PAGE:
Colman Domingo
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 Op-ed: A New State for Homophobia?

 Op-ed: A New State for Homophobia?

Palestinian Authority President Mahmoud Abbas formally asked
the United Nations on September 23 to recognize a Palestinian state. And on
September 28 the application was passed to a standing committee that must now review
whether to return to the pre-1967 borders. Abbas’s bid doesn’t just violate
past Palestinian Liberation Organization-Israel agreements, which were
witnessed by the UN, the United States, the European Union and other states,
and which are the basis for peacemaking. It doesn’t just defy UN Security
Council resolutions that call for direct negotiations. It doesn’t just fail to
meet elementary standards for statehood with its divided government and leaders
whose term of office ended more than a year ago.

The Palestinians also declare, openly and shamelessly, that
their future state will not allow Jews or homosexuals.

There are many bigoted nations in the world, but they don’t often
proudly broadcast their racism and homophobia like the leaders of the proposed
Palestinian state.

Although the United States and Israel have publicly opposed
the application, where are the rest of the world’s leaders? Where is the outcry
against this travesty?

Abbas and PLO officials have repeatedly said there would be
no Jews in their future state. Palestinian government-controlled media are
suffused with traditional anti-Semitism, denials of Jewish history and rights,
and demonization of Jews. The Hamas charter explicitly calls for murdering Jews
and borrows from the Czarist anti-Semitic forgery “The Protocols of the Elders
of Zion,” which is regarded as one of the blueprints for genocide of Jews.

Homosexuals would fare no better. This past September 14,
when the PLO ambassador to the U.S. was asked directly whether homosexuality
would be legal in the Palestinian state, he dodged the question: “This is
beyond my authority,” he answered. But homosexuality is a crime in
Hamas-governed Gaza, and 82% of Palestinians support making homosexuality
illegal, according to a July 2011 poll by the respected polling firm Greenberg
Quinlan Rosner Research.

So we will witness Abbas pleading his case before the UN,
sounding like a homeless orphan plaintively asking the international body to
give the Palestinians a state and to uphold “justice.” Anyone who votes “no”
will seem heartless and unjust. But what will Palestinian statehood mean? Will
it empower the proposed state to ethnically cleanse or transfer all Jewish and
gay citizens? Is this what the international community wants to endorse?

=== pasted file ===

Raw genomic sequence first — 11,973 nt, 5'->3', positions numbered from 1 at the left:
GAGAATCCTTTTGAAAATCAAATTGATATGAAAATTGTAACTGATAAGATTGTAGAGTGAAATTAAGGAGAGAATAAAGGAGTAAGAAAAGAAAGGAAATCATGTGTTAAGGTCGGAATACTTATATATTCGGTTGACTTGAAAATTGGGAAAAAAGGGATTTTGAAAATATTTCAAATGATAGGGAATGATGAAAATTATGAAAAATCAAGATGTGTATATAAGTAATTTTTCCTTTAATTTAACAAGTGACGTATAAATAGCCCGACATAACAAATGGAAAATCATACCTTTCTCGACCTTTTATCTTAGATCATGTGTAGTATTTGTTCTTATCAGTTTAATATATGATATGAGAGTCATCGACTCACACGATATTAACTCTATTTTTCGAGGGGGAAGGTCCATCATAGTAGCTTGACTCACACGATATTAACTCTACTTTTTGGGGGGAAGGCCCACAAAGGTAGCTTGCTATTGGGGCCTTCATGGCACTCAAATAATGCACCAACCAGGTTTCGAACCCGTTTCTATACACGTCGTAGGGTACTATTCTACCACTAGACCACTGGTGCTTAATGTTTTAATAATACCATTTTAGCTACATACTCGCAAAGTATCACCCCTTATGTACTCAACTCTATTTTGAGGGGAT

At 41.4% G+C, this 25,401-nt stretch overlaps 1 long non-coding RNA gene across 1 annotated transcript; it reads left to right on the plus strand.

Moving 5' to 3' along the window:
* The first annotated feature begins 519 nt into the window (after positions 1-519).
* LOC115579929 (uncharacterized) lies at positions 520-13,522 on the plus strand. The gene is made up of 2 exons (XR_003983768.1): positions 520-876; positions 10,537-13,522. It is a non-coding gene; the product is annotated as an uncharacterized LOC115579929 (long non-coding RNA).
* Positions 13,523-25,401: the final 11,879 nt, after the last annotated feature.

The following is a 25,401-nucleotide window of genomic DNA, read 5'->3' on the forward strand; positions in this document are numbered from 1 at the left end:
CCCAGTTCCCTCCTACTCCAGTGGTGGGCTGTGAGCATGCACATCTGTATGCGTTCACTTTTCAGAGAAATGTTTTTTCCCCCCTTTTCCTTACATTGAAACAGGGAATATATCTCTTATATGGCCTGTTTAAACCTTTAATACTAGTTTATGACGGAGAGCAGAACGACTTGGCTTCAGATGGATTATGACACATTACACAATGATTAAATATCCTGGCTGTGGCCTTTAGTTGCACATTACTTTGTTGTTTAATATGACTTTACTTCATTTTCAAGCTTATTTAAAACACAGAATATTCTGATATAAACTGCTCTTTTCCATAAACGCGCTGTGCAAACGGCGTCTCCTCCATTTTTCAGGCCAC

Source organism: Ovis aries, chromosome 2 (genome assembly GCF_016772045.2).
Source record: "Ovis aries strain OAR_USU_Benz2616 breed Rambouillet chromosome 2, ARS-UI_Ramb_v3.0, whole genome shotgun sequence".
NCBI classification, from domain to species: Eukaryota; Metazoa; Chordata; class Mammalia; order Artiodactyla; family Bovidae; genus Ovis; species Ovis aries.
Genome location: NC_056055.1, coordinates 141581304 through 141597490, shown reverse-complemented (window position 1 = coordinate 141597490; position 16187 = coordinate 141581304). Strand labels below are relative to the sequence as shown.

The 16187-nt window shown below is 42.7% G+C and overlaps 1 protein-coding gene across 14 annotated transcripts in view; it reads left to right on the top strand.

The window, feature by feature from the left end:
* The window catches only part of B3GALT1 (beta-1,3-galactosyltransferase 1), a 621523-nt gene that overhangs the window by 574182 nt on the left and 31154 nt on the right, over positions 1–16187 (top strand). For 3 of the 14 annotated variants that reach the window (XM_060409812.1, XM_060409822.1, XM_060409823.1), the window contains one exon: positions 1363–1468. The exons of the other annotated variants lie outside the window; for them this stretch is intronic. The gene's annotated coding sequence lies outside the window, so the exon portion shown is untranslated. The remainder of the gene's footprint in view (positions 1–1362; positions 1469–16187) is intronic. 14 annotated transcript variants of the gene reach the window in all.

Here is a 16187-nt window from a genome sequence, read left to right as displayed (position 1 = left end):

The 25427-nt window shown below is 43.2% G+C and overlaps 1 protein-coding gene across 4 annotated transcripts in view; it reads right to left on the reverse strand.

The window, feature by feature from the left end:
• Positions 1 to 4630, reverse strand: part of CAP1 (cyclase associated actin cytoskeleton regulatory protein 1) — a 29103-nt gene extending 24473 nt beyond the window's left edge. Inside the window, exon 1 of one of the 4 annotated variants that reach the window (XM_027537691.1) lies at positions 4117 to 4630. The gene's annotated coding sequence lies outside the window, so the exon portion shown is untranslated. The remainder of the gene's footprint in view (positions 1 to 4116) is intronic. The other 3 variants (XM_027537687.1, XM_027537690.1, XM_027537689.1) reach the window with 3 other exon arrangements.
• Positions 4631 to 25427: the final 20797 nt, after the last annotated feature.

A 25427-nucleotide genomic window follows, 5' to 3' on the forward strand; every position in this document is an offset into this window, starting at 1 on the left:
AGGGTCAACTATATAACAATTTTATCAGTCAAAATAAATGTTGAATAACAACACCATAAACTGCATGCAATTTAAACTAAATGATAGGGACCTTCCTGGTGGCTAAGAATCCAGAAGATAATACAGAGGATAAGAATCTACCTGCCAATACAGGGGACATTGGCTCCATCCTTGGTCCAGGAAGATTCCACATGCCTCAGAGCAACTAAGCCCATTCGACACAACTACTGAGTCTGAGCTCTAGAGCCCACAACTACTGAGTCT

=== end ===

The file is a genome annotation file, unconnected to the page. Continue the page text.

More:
Because anyone who supports this Palestinian state will knowingly be voting to
create a nation that openly violates elementary principles of
international law, human rights, and fairness that should be the basis of any
modern state.

Has the international community decided that a future
Palestinian state does not need to live up to these basic standards? Is it in
such a rush to establish this state that it is willing to abandon all its
commitments to diversity and tolerance?

Responsible international leaders should be telling the
world that the UN cannot endorse a state that is based on racism, homophobia,
and hatred of its neighbor.

Palestinian leaders still refuse to recognize Israel as the
Jewish state. The charters of the Palestinians’ ruling parties, Fatah and
Hamas, still call for the obliteration of Israel. No society, no matter how
oppressed, is entitled to ask for statehood when it denies statehood to its
neighbor. No society has a right to ask for legitimacy as a nation while
disparaging its neighbor’s history and rights as falsehoods. No group should
have the nerve to ask for statehood while teaching its children to hate and
kill its neighbors.

If the UN grants recognition of statehood to a dysfunctional,
intolerant entity that remains committed to violence, then the humanitarian and
political ideals painstakingly forged since World War II will suffer an
irreparable blow. The UN will be setting a dangerous precedent for the future.

International leaders must uphold justice and decency, and
they must keep us from spiraling backward to the dark times when Judeophobia
and homophobia prevailed, causing unspeakable suffering and signaling the rise
of conflict and war.  


Lillian Faderman has published eight books on LGBT
history and literature. She is the recipient of several LGBT lifetime
achievement awards, including Yale University’s James Brudner Award, the
Monette/Horwitz Award, Publishing Triangle’s Bill Whitehead Award, and the ONE
National Archives Culture Hero Award.


Roz Rothstein is the CEO of StandWithUs, a 10 year old,
non-profit Israel education organization. Through its Los Angeles base and with
15 chapters throughout the U.S., Israel, the U.K. and France, SWU supports
people around the world who want to educate their campuses and communities
about Israel. 

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